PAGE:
Two Anderson County commissioners are at odds over the legality of a measure approved by the Commission last week.  Monday, Commissioner Dusty Irwin e-mailed his fellow commissioners and the media saying that based upon his interpretations of state law and attorney general’s opinions, it is his understanding that County Mayor Terry Frank may be the only person authorized to hire an attorney to represent commissioners responding to subpoenas or other legal notices filed in the ouster suit against Law Director Jay Yeager by a group of citizens earlier this year.  If that turns out to be true, it could mean that a motion passed 13-2 last week by the Commission to authorize each commissioner to hire their own attorney and bill the county, would need to be repealed during a special called meeting.  Irwin says that the commission could consider a new motion that would ask the mayor to hire an attorney to replace Yeager on this matter, writing “Although I am no lawyer, the [law] seems clear that the commission cannot authorize or hire legal counsel in the absence of a law director, and our law director (Jay Yeager) has stated to the commission that he cannot represent or advise us on the ouster suit he is currently involved in.”  Irwin also states:  “Also, it appears to me that only the county mayor can perform this hiring action and that the commission may only approve the expenditure by a majority vote.”  Irwin has called for a special meeting to revisit the issue but none has been scheduled as of this report.  However, Commission Chairman Chuck Fritts says “not so fast” after seeking legal guidance in the matter from the County Technical Assistance Service—or CTAS.  In an e-mail sent Tuesday, Fritts says that CTAS attorneys have told him that the Private Act that created the office of the County Law Director in 2006 supersedes state law and stipulates that the County Commission alone chooses its attorney and not the County Mayor.  Fritts says that the opinions of the CTAS attorneys and an opinion rendered by the Attorney General’s office back up his assertion that the Commission is responsible for hiring its own attorney and not the executive branch of the government.  The AG’s opinion states that “TCA 5-6-112 does not control when there is a private act that governs the hiring of the county attorney” and specifically says that Anderson County’s private act is the statute that needs to be followed.  CTAS also advised Fritts that because the Law Director can be fired at any time, that office is not susceptible to ouster suits like the one filed against Yeager in May.  According to the legal opinion provided to Fritts, county officials can be ousted from office but not county employees and, according to CTAS, since the Anderson County Law Director can be fired at any time, he “is a county employee and not a county officer.  Accordingly, the ouster statutes are not applicable to the Law Director.”  Frank and Yeager have been embroiled in a series of high-profile disputes. Among other things, they often rebut each other at county commission meetings, and the law director has suggested Frank is behind the ouster suit, pointing out that the attorney representing the petitioners in that case was Frank’s attorney in a salary suit filed by the sheriff last year. That attorney, Gregory Brown of Knoxville, also represents Frank in a separate legal action (a petition for declaratory and injunctive relief) filed by the county mayor against Yeager this year.  Frank has responded to Yeager’s claims by saying that it’s a disservice to the petitioners in the ouster suit to suggest that she’s behind the effort to remove the law director.  During last week’s meeting, Yeager recommended each commissioner seek their own legal counsel in the ouster suit or, alternatively, hire an attorney as a group.  Irwin was one of the two commissioners who opposed the motion to pay for officials’ legal fees.  The ouster suit, which was filed in Anderson County Chancery Court in May and amended since, alleges 16 grounds for ouster. Yeager filed a motion to dismiss on July 11, arguing, among other things, that the ouster statute does not apply to the law director position.  Fritts concluded his e-mail to the media Tuesday by writing, “With what I found out today, I can assure you that there will be no hiring of an attorney to represent County Commissioners outside of the County Commission office.”  We will continue to follow this story for you.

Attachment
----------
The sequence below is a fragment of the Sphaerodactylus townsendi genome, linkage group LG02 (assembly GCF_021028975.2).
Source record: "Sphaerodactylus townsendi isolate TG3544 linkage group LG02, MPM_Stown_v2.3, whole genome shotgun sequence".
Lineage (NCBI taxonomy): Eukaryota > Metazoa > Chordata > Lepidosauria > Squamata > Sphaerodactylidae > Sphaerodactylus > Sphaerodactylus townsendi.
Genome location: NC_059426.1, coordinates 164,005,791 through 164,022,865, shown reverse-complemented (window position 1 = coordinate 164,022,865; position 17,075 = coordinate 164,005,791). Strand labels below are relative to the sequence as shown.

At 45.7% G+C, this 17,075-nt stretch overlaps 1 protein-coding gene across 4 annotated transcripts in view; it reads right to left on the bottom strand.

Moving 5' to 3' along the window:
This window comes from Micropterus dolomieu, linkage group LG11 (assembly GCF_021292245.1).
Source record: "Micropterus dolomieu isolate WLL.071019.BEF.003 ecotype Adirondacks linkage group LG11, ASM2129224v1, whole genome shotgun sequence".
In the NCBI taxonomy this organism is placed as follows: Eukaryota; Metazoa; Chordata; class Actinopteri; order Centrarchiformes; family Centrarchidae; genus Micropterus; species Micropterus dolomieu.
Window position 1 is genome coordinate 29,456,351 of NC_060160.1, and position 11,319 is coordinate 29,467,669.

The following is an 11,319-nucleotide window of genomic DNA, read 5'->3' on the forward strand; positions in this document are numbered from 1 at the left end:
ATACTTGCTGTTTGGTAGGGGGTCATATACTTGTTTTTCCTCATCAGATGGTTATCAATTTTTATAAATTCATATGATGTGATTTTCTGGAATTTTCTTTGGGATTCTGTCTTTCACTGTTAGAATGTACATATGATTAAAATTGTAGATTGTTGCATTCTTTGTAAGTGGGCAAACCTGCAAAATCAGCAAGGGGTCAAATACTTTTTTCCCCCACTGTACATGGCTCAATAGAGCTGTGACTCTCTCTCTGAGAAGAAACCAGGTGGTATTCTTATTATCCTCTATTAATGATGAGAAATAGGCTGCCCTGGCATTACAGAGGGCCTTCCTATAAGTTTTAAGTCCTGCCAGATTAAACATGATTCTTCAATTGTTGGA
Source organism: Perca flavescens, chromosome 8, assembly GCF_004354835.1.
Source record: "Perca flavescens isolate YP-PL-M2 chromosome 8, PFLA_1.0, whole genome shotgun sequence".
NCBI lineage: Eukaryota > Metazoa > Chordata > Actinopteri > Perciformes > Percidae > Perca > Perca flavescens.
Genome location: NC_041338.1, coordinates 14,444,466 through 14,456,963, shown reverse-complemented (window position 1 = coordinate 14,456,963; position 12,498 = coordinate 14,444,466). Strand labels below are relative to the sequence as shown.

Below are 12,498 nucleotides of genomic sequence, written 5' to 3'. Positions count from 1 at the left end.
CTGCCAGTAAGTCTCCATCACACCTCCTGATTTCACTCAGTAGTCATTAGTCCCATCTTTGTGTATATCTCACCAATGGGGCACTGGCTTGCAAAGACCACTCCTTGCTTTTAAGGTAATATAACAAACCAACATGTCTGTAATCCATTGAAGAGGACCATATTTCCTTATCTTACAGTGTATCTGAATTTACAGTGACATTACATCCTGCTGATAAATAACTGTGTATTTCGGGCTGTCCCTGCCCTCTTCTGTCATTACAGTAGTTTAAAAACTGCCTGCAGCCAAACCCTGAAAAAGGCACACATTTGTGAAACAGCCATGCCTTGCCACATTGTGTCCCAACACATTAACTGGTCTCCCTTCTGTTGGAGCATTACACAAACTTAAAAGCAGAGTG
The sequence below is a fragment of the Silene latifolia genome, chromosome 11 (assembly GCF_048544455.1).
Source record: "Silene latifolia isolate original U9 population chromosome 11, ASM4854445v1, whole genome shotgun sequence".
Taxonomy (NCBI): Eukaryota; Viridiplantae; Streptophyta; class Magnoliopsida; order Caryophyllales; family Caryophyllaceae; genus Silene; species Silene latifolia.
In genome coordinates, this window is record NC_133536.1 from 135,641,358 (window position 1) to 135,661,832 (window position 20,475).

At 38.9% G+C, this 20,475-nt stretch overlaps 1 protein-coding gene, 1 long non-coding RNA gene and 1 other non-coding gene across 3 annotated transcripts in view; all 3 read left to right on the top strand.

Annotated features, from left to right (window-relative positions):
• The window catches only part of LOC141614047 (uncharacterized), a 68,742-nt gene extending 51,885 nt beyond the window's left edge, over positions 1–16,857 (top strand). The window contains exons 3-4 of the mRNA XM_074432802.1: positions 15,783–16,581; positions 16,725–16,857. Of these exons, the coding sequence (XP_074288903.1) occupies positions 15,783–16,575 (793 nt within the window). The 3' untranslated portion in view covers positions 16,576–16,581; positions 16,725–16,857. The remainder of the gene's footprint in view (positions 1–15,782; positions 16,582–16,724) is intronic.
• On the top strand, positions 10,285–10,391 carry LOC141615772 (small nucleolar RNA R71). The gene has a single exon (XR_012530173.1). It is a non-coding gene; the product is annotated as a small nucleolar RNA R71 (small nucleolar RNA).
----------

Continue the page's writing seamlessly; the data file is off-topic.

ASAP:  71 pounds of medicine collected last week in OR